Health inequity is so pervasive, he said, that 200 Blacks die prematurely in the United States every day. “Imagine a fully loaded jumbo jet with 200 passengers and crew crashing every day and everybody on board dying.”
Mahasin Mujahid, PhD, MS, FAHA, an epidemiologist from the University of California at Berkeley, said that the “national reckoning” taking place about structural racism comes as the country has lost 750,000 lives, “highlighting the alarming health inequities that we are battling.” Given this reality, scholarship and work in health equity, “can't be performative. People are in despair, people are dying….to really do this work, we need to up the stakes and explicitly call out structural racism and other structural drivers of inequities.”
She warned that the current focus on health equity research must elevate those scholars who have been in the trenches. “This work is certainly not new. But what is unique about this moment is that there are significant resources being committed to this research. And it is important to make sure that these resources and opportunities go to the people who have been doing the work historically, the people who have the rigorous training, and who can do the best science.”
“It is also critical for these resources to go to research teams that include scientists who are also members of the socially marginalized communities experiencing the most pervasive health inequities. And that must include Black, indigenous, and other people of color,” Mujahid said.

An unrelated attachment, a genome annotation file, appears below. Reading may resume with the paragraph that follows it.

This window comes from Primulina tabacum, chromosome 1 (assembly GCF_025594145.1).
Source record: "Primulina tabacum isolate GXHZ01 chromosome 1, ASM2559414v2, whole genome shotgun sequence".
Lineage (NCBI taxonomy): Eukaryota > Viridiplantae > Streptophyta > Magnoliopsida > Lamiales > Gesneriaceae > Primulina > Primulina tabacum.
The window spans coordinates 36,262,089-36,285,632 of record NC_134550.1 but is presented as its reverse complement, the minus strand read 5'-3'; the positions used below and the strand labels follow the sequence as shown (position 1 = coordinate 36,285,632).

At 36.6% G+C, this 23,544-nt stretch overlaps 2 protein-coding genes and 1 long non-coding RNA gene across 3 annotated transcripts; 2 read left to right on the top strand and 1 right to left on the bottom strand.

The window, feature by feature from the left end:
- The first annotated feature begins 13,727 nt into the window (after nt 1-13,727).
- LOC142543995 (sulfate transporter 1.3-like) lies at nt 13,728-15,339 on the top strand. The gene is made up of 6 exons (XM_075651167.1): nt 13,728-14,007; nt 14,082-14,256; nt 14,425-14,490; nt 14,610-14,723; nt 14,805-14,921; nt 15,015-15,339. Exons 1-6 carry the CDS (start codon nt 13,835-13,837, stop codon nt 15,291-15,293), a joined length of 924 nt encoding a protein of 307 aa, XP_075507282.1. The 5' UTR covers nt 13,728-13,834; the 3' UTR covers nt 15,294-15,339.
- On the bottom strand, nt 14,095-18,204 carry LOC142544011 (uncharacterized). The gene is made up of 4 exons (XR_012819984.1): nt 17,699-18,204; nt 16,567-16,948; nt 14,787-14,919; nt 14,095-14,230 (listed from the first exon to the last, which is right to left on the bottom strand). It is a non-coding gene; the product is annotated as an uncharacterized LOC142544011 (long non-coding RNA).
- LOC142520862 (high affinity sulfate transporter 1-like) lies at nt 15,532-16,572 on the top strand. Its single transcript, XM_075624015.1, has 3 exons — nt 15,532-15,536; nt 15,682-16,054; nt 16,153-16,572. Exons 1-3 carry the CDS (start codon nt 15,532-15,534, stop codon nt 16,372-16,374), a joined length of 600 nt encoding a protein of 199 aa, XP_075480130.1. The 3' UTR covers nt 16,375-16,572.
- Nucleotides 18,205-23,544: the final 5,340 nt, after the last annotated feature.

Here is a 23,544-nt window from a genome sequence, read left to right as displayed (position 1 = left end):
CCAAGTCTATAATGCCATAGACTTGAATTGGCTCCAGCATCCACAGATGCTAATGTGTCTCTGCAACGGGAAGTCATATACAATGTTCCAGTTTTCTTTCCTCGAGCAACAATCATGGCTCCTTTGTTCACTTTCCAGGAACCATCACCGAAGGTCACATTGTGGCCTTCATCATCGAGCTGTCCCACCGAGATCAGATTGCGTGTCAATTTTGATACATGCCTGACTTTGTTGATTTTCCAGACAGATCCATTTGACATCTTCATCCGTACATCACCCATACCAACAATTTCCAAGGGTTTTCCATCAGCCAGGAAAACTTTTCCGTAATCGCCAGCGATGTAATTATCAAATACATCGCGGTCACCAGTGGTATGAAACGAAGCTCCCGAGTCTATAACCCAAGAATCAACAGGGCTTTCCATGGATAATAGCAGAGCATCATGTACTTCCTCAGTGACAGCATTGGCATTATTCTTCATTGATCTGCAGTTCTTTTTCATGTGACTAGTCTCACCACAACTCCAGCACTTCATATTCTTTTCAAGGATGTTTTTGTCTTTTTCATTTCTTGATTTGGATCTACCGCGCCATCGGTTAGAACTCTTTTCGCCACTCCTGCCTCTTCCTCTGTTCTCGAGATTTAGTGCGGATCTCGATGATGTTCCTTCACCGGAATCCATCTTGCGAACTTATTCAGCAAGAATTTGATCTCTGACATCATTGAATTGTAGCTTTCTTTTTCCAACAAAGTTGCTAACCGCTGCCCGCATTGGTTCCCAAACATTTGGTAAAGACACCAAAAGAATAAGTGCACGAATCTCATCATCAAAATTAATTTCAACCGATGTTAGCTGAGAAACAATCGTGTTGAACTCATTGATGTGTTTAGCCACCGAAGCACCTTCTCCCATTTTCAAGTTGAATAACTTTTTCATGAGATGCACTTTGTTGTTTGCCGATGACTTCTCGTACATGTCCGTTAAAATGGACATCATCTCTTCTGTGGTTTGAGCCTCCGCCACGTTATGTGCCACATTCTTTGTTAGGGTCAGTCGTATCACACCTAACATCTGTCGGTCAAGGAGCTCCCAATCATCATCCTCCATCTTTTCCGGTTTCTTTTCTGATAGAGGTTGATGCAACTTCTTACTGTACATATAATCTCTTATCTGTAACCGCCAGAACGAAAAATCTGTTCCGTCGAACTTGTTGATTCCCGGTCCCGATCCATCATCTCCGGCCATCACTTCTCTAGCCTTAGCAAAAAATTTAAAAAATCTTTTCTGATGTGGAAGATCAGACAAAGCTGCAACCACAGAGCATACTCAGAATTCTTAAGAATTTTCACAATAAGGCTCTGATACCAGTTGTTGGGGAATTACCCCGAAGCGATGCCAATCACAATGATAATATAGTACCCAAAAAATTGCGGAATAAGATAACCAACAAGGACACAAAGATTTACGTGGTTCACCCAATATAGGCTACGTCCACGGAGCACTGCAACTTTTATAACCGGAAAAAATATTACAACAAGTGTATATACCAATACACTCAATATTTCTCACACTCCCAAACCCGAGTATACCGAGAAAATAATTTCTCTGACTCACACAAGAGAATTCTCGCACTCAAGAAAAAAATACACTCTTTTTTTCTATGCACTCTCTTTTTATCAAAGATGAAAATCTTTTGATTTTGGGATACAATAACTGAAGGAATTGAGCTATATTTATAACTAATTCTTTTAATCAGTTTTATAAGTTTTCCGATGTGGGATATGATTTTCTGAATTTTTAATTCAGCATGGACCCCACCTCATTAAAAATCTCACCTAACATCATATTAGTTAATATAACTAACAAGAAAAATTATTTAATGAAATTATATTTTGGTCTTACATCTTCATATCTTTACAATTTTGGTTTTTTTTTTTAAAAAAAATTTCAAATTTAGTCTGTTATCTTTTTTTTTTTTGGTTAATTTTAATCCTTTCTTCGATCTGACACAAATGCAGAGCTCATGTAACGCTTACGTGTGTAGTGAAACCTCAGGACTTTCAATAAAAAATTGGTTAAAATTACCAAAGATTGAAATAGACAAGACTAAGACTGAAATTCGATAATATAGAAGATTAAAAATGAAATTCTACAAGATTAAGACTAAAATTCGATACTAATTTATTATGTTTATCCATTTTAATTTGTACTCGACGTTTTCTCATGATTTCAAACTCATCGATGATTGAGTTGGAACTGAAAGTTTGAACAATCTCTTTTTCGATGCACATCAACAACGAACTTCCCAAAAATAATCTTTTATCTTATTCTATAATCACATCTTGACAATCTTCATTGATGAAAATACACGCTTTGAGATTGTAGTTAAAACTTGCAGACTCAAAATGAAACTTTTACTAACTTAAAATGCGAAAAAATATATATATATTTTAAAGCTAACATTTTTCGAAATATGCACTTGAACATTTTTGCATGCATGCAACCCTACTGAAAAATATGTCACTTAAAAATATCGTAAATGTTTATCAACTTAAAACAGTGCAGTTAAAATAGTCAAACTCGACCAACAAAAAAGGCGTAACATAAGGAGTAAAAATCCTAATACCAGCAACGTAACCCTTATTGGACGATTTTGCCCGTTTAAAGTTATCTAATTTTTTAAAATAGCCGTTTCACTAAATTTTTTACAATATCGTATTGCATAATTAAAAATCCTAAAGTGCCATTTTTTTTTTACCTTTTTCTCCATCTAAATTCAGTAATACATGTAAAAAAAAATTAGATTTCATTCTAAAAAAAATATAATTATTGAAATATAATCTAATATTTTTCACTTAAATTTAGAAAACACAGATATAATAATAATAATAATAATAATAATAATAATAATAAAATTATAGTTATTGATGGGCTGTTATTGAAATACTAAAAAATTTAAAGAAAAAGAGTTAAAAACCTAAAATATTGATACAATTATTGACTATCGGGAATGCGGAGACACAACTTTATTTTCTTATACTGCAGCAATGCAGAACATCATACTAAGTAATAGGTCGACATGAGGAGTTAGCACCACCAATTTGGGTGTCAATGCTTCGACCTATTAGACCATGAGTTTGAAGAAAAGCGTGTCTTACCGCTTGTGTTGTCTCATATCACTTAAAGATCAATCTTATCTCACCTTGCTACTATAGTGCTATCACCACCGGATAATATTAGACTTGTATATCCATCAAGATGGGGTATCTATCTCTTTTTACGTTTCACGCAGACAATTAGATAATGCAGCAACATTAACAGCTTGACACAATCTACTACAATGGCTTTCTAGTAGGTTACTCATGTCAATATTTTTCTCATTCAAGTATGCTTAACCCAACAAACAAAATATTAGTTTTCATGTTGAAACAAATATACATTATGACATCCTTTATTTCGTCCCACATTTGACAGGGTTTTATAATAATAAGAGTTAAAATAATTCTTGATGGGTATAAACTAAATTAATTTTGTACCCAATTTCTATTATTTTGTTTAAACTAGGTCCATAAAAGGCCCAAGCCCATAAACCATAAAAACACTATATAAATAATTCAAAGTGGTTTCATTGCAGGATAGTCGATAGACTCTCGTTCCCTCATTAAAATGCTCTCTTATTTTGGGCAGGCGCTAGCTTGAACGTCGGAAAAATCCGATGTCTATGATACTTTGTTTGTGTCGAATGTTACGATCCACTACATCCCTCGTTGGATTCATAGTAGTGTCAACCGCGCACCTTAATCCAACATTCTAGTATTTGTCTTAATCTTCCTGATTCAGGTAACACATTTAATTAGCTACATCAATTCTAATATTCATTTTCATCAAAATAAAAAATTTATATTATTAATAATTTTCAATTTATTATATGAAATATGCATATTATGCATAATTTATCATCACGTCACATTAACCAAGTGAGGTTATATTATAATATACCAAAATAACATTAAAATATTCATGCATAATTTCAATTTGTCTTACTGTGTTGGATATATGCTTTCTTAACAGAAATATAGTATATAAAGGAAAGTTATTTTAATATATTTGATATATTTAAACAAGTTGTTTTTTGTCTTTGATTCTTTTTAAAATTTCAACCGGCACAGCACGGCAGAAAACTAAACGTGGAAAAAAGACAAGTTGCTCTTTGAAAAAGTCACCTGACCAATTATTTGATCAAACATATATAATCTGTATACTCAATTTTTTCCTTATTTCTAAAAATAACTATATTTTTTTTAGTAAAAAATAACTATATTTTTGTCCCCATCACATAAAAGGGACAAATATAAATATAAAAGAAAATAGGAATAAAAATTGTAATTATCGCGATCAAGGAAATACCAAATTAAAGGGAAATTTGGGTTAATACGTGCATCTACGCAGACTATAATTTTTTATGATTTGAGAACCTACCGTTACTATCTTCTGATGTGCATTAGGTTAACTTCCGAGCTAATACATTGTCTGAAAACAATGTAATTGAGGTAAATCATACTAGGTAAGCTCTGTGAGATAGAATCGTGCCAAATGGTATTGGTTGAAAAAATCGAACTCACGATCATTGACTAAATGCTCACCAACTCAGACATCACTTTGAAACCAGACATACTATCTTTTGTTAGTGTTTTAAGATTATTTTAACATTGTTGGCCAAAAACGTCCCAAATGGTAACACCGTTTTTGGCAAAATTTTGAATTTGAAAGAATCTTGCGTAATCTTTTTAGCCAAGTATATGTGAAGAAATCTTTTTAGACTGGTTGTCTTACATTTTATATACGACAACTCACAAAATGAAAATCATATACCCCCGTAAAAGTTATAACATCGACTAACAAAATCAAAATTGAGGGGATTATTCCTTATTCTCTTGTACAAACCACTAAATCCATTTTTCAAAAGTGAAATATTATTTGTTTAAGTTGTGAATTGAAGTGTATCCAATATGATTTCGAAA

Voices of patients. Martin appeared in the video with her adult daughter, Evelyn, who is visibly disabled and walks with assistance, having been born at 26 weeks due to her mother’s preeclampsia. Evelyn shares that she felt doctors listened to her more when she a child than they do now. Medical equipment and supplies come with long waits. Senteno, of Bellflower, California, describes having pennies to her name 2 weeks each month, and says had her doctor fully explained the medical danger she was in, she would have taken her blood pressure medication more faithfully.
Barri Bladon of Long Beach, California, was 39 when he suffered a stroke due to undiagnosed hypertension. He lost his job days before he would have been eligible for health coverage. He’s now studying to be an occupational therapist and speaks out about inequity. “Let's just be honest, if you go to an affluent community, you can get whatever you need. If you have the right insurance, you can get whatever you need. If you have Medi-Cal, which is the state-run insurance, you get what they tell you.”